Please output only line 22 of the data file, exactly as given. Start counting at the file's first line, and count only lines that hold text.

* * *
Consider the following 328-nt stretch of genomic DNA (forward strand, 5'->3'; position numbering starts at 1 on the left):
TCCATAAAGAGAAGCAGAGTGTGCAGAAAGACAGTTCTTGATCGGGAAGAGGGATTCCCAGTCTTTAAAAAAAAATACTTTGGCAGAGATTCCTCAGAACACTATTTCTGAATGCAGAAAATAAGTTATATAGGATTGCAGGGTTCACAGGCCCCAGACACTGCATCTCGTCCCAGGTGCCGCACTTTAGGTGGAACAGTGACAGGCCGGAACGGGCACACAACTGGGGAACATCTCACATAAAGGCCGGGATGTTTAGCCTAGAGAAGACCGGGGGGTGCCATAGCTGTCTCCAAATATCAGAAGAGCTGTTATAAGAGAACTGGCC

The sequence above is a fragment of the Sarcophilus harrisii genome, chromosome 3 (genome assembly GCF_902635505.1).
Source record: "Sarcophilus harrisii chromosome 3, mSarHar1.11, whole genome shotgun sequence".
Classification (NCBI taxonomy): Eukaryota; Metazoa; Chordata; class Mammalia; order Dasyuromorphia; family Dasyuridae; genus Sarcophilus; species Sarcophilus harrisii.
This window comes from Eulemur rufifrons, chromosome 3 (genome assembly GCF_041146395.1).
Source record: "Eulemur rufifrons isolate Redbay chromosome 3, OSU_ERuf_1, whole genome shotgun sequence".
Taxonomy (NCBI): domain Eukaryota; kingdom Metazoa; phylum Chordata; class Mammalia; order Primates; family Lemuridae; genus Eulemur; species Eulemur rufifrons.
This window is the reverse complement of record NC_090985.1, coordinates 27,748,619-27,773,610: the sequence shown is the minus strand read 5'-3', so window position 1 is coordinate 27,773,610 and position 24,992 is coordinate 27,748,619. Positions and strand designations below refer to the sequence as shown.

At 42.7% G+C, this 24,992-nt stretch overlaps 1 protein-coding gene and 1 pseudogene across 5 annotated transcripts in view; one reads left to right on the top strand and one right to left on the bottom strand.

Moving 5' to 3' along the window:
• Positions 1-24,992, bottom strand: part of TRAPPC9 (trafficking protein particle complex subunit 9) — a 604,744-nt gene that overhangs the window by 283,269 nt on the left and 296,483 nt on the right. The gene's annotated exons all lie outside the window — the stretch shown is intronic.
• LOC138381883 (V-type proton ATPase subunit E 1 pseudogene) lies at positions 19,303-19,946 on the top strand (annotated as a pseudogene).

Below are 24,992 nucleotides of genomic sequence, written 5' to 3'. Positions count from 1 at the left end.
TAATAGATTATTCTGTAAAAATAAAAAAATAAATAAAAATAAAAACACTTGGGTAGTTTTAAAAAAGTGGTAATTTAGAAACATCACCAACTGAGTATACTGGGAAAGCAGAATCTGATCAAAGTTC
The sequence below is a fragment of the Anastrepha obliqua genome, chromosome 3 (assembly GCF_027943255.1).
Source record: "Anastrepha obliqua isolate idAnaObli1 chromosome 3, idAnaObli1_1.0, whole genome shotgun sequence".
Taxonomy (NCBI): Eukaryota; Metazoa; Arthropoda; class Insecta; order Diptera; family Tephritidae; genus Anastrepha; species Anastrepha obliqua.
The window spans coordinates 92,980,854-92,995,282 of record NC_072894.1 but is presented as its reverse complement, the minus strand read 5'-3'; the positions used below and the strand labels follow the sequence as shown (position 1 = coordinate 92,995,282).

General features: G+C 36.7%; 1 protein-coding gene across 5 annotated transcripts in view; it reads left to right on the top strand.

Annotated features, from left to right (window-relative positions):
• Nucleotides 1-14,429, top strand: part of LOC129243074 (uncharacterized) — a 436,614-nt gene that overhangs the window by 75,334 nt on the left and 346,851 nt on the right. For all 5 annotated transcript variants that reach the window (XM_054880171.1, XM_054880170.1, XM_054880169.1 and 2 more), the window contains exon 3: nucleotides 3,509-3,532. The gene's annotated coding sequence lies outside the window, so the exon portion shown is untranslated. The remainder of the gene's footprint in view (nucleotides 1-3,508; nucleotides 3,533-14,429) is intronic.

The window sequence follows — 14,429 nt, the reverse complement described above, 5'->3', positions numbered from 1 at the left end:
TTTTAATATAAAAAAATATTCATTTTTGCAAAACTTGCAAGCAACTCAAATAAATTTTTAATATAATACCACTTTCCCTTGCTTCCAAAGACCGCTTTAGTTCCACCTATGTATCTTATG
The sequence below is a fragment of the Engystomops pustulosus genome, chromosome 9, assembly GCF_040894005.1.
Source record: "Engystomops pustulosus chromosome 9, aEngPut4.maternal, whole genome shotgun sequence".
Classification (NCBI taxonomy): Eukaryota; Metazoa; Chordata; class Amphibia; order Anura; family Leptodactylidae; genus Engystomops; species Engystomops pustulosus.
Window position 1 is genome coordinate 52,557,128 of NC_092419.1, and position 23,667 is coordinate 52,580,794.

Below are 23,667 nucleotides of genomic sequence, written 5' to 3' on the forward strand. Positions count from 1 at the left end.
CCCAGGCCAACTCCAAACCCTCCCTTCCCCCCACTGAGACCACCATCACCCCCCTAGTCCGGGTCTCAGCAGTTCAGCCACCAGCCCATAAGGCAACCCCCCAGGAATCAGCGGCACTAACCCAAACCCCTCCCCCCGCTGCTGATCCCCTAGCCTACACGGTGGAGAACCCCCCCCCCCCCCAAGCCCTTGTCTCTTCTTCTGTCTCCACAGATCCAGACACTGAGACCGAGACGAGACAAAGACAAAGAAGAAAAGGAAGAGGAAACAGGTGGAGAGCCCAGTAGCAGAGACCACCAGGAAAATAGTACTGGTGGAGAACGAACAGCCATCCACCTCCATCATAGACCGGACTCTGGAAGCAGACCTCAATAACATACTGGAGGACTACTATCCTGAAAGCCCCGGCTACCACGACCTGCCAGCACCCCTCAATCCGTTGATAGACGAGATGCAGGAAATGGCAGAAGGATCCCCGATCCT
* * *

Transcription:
• Nucleotides 1-14,429, top strand: part of LOC129243074 (uncharacterized) — a 436,614-nt gene that overhangs the window by 75,334 nt on the left and 346,851 nt on the right. For all 5 annotated transcript variants that reach the window (XM_054880171.1, XM_054880170.1, XM_054880169.1 and 2 more), the window contains exon 3: nucleotides 3,509-3,532. The gene's annotated coding sequence lies outside the window, so the exon portion shown is untranslated. The remainder of the gene's footprint in view (nucleotides 1-3,508; nucleotides 3,533-14,429) is intronic.